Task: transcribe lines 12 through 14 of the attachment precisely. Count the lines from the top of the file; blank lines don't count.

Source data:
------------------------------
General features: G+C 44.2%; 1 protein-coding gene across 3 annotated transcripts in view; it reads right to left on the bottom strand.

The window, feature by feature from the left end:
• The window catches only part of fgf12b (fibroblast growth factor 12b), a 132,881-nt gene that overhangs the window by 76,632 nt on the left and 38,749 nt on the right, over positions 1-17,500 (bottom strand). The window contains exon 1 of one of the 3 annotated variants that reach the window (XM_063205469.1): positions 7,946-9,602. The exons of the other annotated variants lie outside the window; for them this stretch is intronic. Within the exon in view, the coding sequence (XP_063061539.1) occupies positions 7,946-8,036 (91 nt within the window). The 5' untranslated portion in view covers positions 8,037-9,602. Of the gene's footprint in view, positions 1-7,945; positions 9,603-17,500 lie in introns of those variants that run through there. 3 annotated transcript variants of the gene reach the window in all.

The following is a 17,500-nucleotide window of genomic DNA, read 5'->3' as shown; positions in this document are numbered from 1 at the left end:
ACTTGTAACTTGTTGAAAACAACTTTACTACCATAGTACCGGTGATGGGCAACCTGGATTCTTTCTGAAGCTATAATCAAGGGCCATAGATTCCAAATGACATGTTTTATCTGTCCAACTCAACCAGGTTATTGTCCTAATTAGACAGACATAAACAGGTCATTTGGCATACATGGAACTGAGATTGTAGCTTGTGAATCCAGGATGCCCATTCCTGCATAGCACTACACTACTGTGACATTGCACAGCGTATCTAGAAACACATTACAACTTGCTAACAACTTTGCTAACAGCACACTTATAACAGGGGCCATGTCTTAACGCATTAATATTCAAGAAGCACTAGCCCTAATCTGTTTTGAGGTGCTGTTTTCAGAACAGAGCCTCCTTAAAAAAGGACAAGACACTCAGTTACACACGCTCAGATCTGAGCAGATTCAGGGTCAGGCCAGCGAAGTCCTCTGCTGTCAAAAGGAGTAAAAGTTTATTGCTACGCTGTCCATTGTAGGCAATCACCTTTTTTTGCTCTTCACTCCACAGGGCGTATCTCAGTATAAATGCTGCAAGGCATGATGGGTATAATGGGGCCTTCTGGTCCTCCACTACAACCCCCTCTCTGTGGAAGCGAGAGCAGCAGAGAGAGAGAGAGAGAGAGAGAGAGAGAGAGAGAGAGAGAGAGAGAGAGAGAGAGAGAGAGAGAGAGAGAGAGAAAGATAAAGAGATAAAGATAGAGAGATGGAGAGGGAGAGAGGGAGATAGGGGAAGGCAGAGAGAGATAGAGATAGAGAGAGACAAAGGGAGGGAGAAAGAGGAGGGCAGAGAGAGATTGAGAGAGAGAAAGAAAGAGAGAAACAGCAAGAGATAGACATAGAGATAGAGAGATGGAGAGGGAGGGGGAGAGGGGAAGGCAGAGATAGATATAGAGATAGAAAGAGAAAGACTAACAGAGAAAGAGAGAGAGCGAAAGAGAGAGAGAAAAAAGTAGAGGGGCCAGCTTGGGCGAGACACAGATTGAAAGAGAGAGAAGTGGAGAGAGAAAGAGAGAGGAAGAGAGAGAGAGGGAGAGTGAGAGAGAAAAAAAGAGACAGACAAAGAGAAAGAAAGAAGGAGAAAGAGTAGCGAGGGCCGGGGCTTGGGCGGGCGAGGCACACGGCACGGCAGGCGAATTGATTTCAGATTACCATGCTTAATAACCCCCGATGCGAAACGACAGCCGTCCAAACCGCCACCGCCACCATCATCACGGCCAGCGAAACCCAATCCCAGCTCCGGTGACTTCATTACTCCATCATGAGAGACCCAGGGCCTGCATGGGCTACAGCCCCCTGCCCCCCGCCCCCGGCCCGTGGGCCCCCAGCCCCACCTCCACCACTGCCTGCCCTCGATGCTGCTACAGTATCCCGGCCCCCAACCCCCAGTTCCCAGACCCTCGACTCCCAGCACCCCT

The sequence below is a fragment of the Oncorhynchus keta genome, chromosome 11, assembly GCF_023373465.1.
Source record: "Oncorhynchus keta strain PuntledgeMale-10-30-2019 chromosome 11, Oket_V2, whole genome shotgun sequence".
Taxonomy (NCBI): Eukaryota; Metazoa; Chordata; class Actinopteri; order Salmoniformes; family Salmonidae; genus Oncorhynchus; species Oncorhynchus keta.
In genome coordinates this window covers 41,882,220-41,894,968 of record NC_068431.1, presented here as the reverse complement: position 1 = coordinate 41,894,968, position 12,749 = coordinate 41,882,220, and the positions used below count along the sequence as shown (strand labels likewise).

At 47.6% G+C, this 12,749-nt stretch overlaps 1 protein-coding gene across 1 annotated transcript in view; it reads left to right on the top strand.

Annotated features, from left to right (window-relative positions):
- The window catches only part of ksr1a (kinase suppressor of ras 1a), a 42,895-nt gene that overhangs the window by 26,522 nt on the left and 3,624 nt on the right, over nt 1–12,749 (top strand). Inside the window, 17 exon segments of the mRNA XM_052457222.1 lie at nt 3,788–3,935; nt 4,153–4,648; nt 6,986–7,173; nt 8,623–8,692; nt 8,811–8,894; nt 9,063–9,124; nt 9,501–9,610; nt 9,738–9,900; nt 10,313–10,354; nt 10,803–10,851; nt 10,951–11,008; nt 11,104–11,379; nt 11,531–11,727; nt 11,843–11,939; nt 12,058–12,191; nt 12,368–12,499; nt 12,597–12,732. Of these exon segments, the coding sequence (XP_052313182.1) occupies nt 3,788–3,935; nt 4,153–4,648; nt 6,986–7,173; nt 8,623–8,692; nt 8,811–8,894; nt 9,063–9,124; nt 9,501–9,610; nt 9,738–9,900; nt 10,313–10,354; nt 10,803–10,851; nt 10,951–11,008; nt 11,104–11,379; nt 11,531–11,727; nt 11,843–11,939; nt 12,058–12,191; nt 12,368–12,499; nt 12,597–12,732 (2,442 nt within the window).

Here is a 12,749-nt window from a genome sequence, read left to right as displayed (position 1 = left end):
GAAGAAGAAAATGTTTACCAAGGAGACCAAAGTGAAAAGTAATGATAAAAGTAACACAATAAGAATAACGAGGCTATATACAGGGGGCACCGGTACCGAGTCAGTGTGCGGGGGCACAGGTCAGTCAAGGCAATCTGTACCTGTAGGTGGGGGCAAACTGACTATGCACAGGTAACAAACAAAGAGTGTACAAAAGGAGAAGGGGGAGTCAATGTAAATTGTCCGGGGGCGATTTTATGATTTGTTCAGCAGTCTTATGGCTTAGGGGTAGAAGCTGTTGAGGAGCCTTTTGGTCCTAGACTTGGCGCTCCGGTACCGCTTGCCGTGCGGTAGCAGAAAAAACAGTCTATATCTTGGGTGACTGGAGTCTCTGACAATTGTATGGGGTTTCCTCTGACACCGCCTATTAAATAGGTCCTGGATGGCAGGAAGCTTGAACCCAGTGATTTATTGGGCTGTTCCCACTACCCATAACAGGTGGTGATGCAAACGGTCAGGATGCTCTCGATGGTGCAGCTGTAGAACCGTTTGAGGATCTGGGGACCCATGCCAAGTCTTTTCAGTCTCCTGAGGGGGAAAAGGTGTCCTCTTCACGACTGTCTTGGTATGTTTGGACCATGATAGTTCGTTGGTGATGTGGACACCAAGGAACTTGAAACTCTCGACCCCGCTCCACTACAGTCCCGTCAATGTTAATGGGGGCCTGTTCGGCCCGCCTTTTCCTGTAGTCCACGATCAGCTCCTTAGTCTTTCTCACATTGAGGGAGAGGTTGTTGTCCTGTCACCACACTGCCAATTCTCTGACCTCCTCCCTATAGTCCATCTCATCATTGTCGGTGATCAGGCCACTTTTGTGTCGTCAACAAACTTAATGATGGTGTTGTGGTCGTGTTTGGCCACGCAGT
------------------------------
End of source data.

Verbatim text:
- The window catches only part of ksr1a (kinase suppressor of ras 1a), a 42,895-nt gene that overhangs the window by 26,522 nt on the left and 3,624 nt on the right, over nt 1–12,749 (top strand). Inside the window, 17 exon segments of the mRNA XM_052457222.1 lie at nt 3,788–3,935; nt 4,153–4,648; nt 6,986–7,173; nt 8,623–8,692; nt 8,811–8,894; nt 9,063–9,124; nt 9,501–9,610; nt 9,738–9,900; nt 10,313–10,354; nt 10,803–10,851; nt 10,951–11,008; nt 11,104–11,379; nt 11,531–11,727; nt 11,843–11,939; nt 12,058–12,191; nt 12,368–12,499; nt 12,597–12,732. Of these exon segments, the coding sequence (XP_052313182.1) occupies nt 3,788–3,935; nt 4,153–4,648; nt 6,986–7,173; nt 8,623–8,692; nt 8,811–8,894; nt 9,063–9,124; nt 9,501–9,610; nt 9,738–9,900; nt 10,313–10,354; nt 10,803–10,851; nt 10,951–11,008; nt 11,104–11,379; nt 11,531–11,727; nt 11,843–11,939; nt 12,058–12,191; nt 12,368–12,499; nt 12,597–12,732 (2,442 nt within the window).

Here is a 12,749-nt window from a genome sequence, read left to right as displayed (position 1 = left end):
GAAGAAGAAAATGTTTACCAAGGAGACCAAAGTGAAAAGTAATGATAAAAGTAACACAATAAGAATAACGAGGCTATATACAGGGGGCACCGGTACCGAGTCAGTGTGCGGGGGCACAGGTCAGTCAAGGCAATCTGTACCTGTAGGTGGGGGCAAACTGACTATGCACAGGTAACAAACAAAGAGTGTACAAAAGGAGAAGGGGGAGTCAATGTAAATTGTCCGGGGGCGATTTTATGATTTGTTCAGCAGTCTTATGGCTTAGGGGTAGAAGCTGTTGAGGAGCCTTTTGGTCCTAGACTTGGCGCTCCGGTACCGCTTGCCGTGCGGTAGCAGAAAAAACAGTCTATATCTTGGGTGACTGGAGTCTCTGACAATTGTATGGGGTTTCCTCTGACACCGCCTATTAAATAGGTCCTGGATGGCAGGAAGCTTGAACCCAGTGATTTATTGGGCTGTTCCCACTACCCATAACAGGTGGTGATGCAAACGGTCAGGATGCTCTCGATGGTGCAGCTGTAGAACCGTTTGAGGATCTGGGGACCCATGCCAAGTCTTTTCAGTCTCCTGAGGGGGAAAAGGTGTCCTCTTCACGACTGTCTTGGTATGTTTGGACCATGATAGTTCGTTGGTGATGTGGACACCAAGGAACTTGAAACTCTCGACCCCGCTCCACTACAGTCCCGTCAATGTTAATGGGGGCCTGTTCGGCCCGCCTTTTCCTGTAGTCCACGATCAGCTCCTTAGTCTTTCTCACATTGAGGGAGAGGTTGTTGTCCTGTCACCACACTGCCAATTCTCTGACCTCCTCCCTATAGTCCATCTCATCATTGTCGGTGATCAGGCCACTTTTGTGTCGTCAACAAACTTAATGATGGTGTTGTGGTCGTGTTTGGCCACGCAGT